How do we find north? It sounds a simple question but in truth a lot of the ways that you have most likely immediately thought about are not 100% correct. The first one that I imagine came to your mind would be to use a compass and travel in the direction the needle points to. Whilst this will put you in the right general direction it will not get you specifically to the North Pole, as a compass does not point to the North Pole. As some of you may already know, compasses point to the magnetic north which is located in a different part of the Arctic circle, and what’s more is that the magnetic north is gradually moving its way south. Now the reason I bring this up is because a unique phenomenon is predicted to be just around the corner, something that only occurs every 500 million years. Well when I say just around the corner I mean within the next thousands years, but in terms of the age of the Earth that is not too far away at all.
So with the magnetic north slowly beginning to drift at about 10 miles per year, scientists are predicting that at some point the Earth’s entire magnetic field is going to flip, so North becomes South and South become North. Down will be the new up. Dogs will marry cats. It will be chaos. Also what they also believe is that in the lead up to this ‘flip’ the Earth’s magnetic field will diminish completely before reappearing with the poles swapped. This is the conclusion from studying the rock from millions of years ago, for those who are wondering where the proof is!
Now this could have drastic consequences for the Earth as the magnetic field plays a pivotal role in the Earths relationship with our Sun. The magnetic field basically acts as a shield for the Earth which deflects all the harmful radiation that is emitted from the sun above and below the Earth and directing it past the planet towards the rest of the solar system. Occasionally this radiation is funnelled into the top and bottom of the Earth, causing a reaction with the atmosphere. Now this reaction is known by a very famous name in the northen hemisphere as it is always very impressive – I am of course talking about the Aurora Borealis or the Northen Lights. The equivalent for the southern lights is the Aurora Australis.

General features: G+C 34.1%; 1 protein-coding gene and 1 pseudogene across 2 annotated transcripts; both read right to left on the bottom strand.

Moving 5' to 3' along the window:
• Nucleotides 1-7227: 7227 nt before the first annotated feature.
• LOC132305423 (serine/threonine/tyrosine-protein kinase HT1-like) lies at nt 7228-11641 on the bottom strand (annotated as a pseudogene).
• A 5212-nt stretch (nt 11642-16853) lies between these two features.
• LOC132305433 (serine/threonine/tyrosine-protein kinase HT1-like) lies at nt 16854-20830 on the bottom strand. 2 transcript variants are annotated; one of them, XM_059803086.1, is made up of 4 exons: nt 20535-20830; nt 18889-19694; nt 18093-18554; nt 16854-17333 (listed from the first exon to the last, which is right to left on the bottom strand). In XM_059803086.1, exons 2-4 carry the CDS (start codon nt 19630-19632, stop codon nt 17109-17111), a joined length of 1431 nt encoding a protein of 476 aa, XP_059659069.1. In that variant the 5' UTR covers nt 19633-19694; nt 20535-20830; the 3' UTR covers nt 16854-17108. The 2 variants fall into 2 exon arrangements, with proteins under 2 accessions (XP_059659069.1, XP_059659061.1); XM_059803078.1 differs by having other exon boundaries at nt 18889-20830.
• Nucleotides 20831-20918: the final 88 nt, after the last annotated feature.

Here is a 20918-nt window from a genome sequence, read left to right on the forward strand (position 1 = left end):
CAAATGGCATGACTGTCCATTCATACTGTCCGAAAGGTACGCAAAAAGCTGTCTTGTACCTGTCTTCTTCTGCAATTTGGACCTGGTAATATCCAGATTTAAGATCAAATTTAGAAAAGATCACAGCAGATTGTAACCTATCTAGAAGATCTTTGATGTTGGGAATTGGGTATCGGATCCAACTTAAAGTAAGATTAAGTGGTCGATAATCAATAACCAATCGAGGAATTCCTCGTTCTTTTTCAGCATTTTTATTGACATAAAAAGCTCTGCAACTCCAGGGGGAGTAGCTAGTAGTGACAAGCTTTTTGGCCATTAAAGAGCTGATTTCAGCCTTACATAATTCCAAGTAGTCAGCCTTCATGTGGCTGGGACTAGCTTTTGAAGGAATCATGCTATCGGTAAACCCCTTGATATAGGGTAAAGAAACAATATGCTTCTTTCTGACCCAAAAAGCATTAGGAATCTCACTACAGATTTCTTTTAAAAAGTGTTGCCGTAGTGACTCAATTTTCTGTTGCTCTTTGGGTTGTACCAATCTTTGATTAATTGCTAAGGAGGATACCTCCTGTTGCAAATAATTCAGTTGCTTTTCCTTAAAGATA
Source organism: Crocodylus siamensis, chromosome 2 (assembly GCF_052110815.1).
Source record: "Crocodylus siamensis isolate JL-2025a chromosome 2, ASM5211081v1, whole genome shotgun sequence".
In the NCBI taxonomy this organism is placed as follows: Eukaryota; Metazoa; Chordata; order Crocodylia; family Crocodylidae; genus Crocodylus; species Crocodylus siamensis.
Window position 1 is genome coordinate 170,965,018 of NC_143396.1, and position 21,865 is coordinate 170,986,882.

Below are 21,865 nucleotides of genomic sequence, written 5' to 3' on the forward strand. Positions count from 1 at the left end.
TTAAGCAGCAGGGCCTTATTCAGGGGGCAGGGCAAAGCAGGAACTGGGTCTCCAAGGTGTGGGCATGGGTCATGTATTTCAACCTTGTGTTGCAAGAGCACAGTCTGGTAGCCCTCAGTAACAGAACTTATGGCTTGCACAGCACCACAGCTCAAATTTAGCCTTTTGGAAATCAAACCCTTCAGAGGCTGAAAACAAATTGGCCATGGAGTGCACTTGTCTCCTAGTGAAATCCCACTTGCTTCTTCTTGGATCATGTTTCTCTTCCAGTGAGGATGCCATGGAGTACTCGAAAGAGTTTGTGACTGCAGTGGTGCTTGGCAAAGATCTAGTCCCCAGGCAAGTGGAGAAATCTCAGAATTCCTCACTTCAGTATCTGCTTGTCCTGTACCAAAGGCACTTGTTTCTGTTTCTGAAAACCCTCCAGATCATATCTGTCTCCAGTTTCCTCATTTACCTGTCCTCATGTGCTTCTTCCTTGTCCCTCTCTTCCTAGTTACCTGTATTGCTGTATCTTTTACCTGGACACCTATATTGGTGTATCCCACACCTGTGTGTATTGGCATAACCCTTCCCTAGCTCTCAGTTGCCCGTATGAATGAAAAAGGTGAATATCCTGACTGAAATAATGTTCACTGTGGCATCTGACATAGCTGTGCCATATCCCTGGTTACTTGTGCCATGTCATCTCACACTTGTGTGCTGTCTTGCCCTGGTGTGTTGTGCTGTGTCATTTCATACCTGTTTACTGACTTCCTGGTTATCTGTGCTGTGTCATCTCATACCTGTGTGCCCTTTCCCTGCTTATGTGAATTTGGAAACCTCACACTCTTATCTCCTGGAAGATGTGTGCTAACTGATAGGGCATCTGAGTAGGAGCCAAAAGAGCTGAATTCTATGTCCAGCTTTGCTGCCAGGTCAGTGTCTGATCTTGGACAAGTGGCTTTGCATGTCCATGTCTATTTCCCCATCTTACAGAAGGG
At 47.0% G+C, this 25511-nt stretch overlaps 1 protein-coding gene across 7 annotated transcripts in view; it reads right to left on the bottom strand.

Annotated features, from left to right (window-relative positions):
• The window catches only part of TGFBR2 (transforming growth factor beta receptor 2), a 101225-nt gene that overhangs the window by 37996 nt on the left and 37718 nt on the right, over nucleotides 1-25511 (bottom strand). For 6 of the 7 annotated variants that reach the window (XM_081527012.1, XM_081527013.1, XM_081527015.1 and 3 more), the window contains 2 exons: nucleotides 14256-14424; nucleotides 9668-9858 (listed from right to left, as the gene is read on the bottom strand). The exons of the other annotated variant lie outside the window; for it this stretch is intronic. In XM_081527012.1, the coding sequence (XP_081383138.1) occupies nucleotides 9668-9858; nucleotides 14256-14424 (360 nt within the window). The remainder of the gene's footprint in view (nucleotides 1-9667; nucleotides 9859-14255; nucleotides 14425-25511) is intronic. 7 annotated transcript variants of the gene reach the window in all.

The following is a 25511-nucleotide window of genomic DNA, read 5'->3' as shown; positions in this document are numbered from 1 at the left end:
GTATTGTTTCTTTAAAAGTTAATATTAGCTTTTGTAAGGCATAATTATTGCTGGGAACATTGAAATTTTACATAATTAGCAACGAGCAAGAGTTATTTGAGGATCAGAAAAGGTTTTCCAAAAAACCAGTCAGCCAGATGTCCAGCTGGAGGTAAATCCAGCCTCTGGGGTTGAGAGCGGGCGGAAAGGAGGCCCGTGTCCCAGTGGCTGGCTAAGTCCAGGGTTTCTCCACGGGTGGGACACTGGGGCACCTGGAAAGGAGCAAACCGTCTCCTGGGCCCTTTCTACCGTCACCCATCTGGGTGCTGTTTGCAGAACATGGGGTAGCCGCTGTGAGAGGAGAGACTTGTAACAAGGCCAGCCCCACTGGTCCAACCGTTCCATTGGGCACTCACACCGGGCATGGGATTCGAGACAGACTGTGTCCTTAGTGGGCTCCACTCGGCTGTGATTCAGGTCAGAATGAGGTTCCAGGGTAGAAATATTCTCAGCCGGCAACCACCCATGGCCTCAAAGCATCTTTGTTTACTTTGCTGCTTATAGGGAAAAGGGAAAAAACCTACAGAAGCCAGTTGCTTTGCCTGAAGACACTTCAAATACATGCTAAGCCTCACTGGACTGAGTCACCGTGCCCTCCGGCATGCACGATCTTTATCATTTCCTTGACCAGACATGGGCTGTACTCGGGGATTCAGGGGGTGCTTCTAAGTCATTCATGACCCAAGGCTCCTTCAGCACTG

You will be glad to hear though that there has been no evidence found during previous magnetic ‘flips’ that life on the planet has been wiped out by the Sun, so it may not be as catastrophic as you may think. However, it will mess with the animal kingdom as birds, bees and turtles all use the magnetic field to navigate. It will be the animal equivalent of your sat nav sending you to Stamford Bridge in the north of England, rather than Chelsea’s football ground in London (which actually happened to someone!)
Right then, back from that tangent to the original question, how do we find north? I imagine that a few people may have suggested using the stars, which would be fine. All we would have to do is locate the North Star (known as Polaris) and set off on our travels with it in front of us. The North Star is the brightest star in the sky isn’t it, so locating it should be easy. But is it actually the brightest? Well, no. Officially Polaris is the 64th brightest star in the night sky so actually trying to pick it out in comparison with other bright stars is very tricky. There is a simple technique though.
If we were to locate the Plough/ Big Dipper/ Saucepan/ Whatever container or farming tool you prefer and draw a line between the two stars that form the side of the constellation, then continue the line across the night sky then eventually you will hit the North Star (thanks Glasgow Science Centre!).
Of course the reason Polaris is picked as the North Star is because it is the one star that does not move in the night sky. Well of course it is not the stars that are moving but the Earth but you know what I mean! And if we are already being pedantic Polaris is only ever in line with the North Pole on two occasions throughout the year, but 0.7⁰ out the rest of the year, but we all knew that already didn’t we?